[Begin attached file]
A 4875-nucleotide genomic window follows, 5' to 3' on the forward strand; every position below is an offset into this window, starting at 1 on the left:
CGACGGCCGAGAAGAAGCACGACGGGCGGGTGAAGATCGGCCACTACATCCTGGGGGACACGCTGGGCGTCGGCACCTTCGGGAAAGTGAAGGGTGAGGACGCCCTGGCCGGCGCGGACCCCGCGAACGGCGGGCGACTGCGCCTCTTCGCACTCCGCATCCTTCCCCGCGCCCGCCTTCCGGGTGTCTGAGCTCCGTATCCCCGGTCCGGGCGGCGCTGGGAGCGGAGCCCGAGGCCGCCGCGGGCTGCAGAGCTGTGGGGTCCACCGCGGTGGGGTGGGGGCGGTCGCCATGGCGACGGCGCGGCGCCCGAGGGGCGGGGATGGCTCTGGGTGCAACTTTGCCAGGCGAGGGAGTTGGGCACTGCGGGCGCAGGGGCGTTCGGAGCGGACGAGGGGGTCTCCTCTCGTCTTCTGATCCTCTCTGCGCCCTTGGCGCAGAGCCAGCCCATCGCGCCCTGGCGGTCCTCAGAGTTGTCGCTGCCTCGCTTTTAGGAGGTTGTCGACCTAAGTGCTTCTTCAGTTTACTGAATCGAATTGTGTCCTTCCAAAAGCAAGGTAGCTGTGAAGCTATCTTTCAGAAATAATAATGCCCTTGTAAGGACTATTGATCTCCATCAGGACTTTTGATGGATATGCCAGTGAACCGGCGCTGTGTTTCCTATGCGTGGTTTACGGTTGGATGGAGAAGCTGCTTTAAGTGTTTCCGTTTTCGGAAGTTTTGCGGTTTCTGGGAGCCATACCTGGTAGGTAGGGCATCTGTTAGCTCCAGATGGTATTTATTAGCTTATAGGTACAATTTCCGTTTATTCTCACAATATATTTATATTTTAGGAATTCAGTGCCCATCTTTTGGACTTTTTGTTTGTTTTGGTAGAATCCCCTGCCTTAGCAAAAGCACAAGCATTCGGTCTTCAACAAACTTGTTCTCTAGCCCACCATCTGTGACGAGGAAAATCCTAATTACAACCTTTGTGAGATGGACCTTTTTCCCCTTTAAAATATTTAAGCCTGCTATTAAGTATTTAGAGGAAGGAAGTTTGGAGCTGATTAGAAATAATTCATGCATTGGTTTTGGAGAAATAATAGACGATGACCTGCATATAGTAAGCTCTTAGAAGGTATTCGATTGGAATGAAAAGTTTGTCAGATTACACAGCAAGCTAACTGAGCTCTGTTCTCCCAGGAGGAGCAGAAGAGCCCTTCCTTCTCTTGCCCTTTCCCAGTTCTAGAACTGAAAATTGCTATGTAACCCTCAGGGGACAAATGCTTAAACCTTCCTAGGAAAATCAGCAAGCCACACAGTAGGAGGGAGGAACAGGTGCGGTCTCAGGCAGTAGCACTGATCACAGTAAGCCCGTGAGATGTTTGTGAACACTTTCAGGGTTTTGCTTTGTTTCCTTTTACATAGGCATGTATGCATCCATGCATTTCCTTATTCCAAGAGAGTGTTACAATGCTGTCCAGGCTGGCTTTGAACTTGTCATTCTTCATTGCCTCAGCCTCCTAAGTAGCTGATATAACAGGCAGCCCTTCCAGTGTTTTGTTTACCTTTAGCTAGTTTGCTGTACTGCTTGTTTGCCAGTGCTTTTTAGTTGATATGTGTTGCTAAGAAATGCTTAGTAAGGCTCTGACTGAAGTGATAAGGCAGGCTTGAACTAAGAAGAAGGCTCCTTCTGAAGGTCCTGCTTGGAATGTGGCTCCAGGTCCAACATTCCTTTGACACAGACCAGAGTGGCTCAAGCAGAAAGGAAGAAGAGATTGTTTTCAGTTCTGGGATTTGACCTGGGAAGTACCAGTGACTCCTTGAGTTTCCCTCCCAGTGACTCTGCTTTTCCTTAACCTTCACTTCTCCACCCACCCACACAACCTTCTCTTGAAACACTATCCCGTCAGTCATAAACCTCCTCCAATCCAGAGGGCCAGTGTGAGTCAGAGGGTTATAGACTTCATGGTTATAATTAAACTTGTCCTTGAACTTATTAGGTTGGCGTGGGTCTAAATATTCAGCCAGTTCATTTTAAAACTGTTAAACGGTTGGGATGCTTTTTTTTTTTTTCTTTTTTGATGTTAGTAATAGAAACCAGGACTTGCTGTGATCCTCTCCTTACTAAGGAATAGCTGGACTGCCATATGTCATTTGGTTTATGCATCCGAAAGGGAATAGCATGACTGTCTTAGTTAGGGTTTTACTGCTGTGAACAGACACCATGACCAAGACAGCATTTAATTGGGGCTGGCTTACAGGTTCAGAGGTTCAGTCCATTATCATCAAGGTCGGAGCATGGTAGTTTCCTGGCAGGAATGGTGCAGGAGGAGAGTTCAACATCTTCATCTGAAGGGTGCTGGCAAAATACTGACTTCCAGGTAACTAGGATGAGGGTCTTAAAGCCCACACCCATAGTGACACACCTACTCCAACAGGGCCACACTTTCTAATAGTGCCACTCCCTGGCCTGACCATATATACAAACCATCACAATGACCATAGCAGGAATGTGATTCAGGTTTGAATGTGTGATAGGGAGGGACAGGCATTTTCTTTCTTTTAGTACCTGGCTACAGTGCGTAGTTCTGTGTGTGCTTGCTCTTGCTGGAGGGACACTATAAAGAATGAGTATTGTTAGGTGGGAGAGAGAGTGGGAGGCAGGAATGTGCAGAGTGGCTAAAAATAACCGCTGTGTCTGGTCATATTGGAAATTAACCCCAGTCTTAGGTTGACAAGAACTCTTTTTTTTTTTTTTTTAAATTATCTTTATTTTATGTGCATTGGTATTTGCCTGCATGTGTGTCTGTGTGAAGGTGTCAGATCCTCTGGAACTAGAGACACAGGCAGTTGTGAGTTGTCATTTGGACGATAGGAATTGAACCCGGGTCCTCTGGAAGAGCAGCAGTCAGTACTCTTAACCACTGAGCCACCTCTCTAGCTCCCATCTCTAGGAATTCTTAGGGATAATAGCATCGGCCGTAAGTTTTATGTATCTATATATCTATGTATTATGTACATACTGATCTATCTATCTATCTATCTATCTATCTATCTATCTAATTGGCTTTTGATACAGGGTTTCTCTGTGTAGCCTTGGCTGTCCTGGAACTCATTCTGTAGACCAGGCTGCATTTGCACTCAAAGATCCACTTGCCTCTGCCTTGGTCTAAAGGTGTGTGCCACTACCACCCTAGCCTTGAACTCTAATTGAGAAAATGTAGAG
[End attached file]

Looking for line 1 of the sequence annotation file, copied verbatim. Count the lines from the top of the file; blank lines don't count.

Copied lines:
A 4875-nucleotide genomic window follows, 5' to 3' on the forward strand; every position below is an offset into this window, starting at 1 on the left: